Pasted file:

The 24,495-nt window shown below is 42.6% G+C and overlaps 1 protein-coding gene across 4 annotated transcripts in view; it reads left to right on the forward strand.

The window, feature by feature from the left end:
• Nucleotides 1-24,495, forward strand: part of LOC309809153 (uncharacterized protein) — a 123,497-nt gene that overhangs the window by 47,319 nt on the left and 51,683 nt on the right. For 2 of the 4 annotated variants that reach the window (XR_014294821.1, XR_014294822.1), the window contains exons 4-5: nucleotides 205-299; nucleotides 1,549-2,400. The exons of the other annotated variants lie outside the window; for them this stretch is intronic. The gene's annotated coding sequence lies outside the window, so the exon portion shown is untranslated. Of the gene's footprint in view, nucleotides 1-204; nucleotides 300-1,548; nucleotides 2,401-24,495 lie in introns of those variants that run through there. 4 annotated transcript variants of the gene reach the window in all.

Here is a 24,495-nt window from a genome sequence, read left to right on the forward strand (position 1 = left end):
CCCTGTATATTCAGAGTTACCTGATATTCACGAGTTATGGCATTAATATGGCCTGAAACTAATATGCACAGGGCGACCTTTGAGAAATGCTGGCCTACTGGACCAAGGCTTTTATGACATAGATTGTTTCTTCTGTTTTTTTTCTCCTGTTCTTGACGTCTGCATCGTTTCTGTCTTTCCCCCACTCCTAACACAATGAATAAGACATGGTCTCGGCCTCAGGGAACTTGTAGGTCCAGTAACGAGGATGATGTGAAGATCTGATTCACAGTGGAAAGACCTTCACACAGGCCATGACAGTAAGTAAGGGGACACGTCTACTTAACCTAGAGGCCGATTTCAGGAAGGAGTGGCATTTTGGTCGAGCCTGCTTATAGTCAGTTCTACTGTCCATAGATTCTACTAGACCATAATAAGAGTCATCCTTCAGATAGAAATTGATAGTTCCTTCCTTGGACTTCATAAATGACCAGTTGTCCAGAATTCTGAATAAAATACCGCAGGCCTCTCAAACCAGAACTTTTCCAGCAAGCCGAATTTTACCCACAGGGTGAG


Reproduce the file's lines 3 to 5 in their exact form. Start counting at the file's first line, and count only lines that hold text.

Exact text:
• Nucleotides 1-24,495, forward strand: part of LOC309809153 (uncharacterized protein) — a 123,497-nt gene that overhangs the window by 47,319 nt on the left and 51,683 nt on the right. For 2 of the 4 annotated variants that reach the window (XR_014294821.1, XR_014294822.1), the window contains exons 4-5: nucleotides 205-299; nucleotides 1,549-2,400. The exons of the other annotated variants lie outside the window; for them this stretch is intronic. The gene's annotated coding sequence lies outside the window, so the exon portion shown is untranslated. Of the gene's footprint in view, nucleotides 1-204; nucleotides 300-1,548; nucleotides 2,401-24,495 lie in introns of those variants that run through there. 4 annotated transcript variants of the gene reach the window in all.

Here is a 24,495-nt window from a genome sequence, read left to right on the forward strand (position 1 = left end):
CCCTGTATATTCAGAGTTACCTGATATTCACGAGTTATGGCATTAATATGGCCTGAAACTAATATGCACAGGGCGACCTTTGAGAAATGCTGGCCTACTGGACCAAGGCTTTTATGACATAGATTGTTTCTTCTGTTTTTTTTCTCCTGTTCTTGACGTCTGCATCGTTTCTGTCTTTCCCCCACTCCTAACACAATGAATAAGACATGGTCTCGGCCTCAGGGAACTTGTAGGTCCAGTAACGAGGATGATGTGAAGATCTGATTCACAGTGGAAAGACCTTCACACAGGCCATGACAGTAAGTAAGGGGACACGTCTACTTAACCTAGAGGCCGATTTCAGGAAGGAGTGGCATTTTGGTCGAGCCTGCTTATAGTCAGTTCTACTGTCCATAGATTCTACTAGACCATAATAAGAGTCATCCTTCAGATAGAAATTGATAGTTCCTTCCTTGGACTTCATAAATGACCAGTTGTCCAGAATTCTGAATAAAATACCGCAGGCCTCTCAAACCAGAACTTTTCCAGCAAGCCGAATTTTACCCACAGGGTGAG